It has been suggested that the line, “Baby, don’t you wanna come with me?” means something a little more explicit than, “Would you like to accompany me to the honky-tonk, miss?” If that is indeed the case, then the censor missed it; although it was not released as a single it received considerable airplay, including in the UK, where in 1973 this sort of innuendo would not have been tolerated by the BBC.

The original version runs to 3 minutes 23 seconds, and the song has been covered by both Van Halen and Motörhead, the latter of whom produced a blistering track with some fine and innovative soloing by Fast Eddie Clarke, but as is often the case, the original has not been bettered. 

Here is a live version from 1980. I don’t like posting live versions unless they were done around the time of the release…this is as close as I could find as far as a video of them.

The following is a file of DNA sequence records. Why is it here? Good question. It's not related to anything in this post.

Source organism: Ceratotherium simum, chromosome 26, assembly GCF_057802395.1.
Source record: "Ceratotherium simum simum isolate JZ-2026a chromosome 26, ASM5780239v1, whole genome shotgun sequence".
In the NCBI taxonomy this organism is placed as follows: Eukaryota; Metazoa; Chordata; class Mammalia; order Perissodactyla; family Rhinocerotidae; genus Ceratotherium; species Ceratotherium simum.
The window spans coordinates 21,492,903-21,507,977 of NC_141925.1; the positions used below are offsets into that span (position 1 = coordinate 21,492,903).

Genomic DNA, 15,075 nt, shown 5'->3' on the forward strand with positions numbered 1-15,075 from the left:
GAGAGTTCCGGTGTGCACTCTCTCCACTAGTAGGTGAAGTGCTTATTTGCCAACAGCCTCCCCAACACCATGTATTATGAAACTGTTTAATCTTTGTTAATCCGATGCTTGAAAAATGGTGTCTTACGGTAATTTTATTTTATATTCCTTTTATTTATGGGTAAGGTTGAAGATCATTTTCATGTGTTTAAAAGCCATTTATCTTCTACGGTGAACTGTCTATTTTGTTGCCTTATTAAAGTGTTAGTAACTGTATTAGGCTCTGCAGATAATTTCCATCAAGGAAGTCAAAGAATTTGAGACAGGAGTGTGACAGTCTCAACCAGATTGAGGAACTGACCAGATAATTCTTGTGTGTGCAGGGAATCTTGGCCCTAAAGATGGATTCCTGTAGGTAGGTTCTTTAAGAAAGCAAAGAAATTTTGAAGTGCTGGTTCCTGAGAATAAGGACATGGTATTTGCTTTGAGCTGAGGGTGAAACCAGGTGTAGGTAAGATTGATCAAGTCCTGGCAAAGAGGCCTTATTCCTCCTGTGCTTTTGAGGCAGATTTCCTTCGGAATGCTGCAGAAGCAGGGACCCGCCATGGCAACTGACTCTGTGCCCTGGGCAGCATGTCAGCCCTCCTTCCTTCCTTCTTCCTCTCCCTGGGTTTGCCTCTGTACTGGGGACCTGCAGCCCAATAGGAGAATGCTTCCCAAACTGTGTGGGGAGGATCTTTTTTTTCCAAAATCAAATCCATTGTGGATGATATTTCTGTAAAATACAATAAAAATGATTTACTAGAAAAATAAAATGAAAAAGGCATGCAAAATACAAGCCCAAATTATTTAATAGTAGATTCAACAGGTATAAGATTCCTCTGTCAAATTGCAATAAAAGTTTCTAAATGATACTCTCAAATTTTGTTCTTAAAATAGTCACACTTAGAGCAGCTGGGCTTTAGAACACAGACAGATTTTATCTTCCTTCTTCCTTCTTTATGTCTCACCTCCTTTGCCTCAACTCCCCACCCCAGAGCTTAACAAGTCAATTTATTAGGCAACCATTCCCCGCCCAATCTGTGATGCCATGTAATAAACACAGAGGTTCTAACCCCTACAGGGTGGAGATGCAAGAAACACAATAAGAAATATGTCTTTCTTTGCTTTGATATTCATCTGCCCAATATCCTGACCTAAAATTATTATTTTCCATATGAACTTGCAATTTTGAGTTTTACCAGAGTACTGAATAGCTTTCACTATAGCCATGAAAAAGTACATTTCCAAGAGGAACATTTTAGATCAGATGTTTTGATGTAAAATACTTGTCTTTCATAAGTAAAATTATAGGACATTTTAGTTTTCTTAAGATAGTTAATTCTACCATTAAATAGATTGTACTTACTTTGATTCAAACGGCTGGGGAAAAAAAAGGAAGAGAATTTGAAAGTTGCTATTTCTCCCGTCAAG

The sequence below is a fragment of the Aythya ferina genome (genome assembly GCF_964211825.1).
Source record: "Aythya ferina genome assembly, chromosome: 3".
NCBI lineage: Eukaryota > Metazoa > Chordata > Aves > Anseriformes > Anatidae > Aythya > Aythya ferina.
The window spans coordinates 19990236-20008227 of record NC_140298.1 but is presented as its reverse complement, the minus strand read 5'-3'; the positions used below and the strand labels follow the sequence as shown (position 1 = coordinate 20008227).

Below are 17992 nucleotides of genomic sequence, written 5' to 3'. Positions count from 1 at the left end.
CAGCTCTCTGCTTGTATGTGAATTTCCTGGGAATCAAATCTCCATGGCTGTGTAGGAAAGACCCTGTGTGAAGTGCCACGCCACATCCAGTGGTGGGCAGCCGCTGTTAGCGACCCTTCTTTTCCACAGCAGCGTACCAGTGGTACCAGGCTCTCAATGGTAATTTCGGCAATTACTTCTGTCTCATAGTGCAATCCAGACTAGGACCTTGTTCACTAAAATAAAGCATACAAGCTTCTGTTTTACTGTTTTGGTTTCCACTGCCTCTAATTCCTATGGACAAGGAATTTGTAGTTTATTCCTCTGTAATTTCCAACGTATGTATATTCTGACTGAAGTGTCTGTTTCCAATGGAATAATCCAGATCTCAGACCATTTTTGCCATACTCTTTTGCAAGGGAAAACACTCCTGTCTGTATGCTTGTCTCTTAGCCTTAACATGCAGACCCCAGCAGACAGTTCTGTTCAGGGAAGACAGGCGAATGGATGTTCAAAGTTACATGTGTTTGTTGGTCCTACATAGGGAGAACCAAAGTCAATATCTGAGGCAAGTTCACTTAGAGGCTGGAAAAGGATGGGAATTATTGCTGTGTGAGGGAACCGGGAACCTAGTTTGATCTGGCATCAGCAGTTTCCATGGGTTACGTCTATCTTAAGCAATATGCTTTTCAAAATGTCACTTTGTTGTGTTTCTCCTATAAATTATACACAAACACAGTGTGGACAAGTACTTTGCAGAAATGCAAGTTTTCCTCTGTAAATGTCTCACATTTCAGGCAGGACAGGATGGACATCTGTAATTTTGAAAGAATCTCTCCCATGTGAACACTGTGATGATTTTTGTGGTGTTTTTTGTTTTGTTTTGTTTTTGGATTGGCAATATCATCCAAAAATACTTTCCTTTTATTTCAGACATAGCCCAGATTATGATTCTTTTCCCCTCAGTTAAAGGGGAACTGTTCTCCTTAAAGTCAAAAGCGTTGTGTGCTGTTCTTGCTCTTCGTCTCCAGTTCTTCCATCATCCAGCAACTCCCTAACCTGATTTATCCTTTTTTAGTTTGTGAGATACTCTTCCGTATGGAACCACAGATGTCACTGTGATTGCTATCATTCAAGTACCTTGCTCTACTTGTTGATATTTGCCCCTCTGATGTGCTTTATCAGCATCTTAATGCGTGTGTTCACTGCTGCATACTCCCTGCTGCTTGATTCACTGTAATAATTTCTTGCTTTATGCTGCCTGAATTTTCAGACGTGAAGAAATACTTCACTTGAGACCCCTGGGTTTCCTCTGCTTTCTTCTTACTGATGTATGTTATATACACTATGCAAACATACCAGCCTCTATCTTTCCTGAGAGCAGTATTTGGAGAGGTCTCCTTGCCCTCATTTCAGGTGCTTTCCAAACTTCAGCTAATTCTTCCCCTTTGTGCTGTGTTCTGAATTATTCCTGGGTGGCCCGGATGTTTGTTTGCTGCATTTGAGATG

Beer Drinkers and Hell Raisers

If you see me walkin’ down the line
with my fav’rite honky tonk in mind,
well, I’ll be here around suppertime
with my can of dinner and a bunch of fine.

Beer drinkers and hell raisers, yeah.
Uh-huh-huh, baby, don’t you wanna come with me?

The crowd gets loud when the band gets right,
steel guitar cryin’ through the night.
Yeah, try’n to cover up the corner fight
but ev’rything’s cool ’cause they’s just tight.

Beer drinkers and hell raisers, yeah.
Huh, baby, don’t you wanna come with me?
Ah, play it boy.

The joint was jumpin’ like a cat on hot tin.
Lord, I thought the floor was gonna give in.
Soundin’ a lot like a House Congressional
’cause we’re experimental and professional.

Beer drinkers, hell raisers, yeah.
Well, baby, don’t you wanna come with me?

ZZ Top – Francine

This song peaked at #69 on the Billboard 100, and it was on ZZ Top’s second album “Rio Grande Mud.” This was their first hit and the only single off of the album.